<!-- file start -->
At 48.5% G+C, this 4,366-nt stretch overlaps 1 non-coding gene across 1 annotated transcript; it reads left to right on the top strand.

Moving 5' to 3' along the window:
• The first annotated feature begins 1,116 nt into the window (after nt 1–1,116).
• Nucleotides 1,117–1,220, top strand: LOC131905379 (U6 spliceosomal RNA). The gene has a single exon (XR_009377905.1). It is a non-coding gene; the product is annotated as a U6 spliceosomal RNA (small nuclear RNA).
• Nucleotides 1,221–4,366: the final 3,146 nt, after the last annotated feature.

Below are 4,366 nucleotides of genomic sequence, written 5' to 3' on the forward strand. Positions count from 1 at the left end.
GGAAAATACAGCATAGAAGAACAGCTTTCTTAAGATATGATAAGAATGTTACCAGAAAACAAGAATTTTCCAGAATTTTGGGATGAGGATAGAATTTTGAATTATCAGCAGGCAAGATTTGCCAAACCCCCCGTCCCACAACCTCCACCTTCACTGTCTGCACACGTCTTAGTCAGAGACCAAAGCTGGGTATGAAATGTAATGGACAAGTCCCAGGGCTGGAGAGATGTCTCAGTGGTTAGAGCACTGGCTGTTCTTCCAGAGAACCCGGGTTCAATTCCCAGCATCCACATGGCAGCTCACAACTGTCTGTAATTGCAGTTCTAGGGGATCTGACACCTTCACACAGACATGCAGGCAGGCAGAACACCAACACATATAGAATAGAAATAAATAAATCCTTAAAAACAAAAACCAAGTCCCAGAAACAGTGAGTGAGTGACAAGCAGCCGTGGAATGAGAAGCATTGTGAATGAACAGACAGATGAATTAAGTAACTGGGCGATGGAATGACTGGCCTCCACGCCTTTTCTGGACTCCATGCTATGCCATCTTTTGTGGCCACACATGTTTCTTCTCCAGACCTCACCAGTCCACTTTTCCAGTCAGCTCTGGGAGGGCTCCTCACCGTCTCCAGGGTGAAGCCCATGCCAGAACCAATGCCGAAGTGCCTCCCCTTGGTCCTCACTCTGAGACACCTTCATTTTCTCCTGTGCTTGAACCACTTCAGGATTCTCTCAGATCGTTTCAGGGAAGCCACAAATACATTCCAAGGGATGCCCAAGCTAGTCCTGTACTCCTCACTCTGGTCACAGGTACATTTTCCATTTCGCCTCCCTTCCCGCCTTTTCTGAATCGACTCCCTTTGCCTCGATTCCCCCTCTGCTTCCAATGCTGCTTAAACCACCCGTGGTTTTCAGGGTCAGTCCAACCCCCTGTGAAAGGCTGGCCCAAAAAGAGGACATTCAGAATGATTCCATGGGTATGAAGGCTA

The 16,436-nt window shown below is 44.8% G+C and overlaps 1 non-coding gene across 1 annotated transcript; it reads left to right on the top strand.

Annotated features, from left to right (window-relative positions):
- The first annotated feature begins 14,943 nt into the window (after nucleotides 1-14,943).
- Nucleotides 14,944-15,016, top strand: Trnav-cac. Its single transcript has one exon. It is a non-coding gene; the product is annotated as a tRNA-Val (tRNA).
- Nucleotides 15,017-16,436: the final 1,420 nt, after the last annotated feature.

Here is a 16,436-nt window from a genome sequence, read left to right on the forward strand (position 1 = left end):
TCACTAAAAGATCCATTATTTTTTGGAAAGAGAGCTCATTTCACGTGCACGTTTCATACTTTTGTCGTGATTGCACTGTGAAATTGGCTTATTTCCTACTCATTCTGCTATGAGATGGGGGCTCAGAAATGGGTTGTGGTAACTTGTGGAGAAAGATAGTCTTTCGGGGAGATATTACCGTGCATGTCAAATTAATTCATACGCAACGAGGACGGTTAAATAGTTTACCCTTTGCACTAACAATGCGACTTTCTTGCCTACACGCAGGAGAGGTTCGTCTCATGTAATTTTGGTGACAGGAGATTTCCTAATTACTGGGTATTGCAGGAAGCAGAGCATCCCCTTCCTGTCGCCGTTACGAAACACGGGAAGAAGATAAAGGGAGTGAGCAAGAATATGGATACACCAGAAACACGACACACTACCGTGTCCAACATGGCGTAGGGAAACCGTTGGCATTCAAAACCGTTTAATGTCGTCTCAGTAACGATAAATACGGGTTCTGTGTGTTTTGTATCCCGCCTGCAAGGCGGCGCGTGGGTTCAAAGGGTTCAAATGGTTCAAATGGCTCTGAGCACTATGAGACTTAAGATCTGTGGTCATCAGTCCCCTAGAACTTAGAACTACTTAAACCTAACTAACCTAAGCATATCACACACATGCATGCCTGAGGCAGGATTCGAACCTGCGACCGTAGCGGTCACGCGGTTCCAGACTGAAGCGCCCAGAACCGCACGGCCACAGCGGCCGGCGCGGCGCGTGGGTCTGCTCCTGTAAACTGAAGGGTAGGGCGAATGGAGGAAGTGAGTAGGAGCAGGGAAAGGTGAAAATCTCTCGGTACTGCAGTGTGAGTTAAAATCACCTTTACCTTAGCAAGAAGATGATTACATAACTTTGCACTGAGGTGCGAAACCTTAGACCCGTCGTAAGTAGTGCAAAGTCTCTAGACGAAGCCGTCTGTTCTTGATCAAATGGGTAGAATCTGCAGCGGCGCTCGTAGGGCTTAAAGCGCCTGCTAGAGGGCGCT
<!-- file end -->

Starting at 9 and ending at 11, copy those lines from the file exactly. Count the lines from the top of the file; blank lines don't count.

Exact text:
Annotated features, from left to right (window-relative positions):
- The first annotated feature begins 14,943 nt into the window (after nucleotides 1-14,943).
- Nucleotides 14,944-15,016, top strand: Trnav-cac. Its single transcript has one exon. It is a non-coding gene; the product is annotated as a tRNA-Val (tRNA).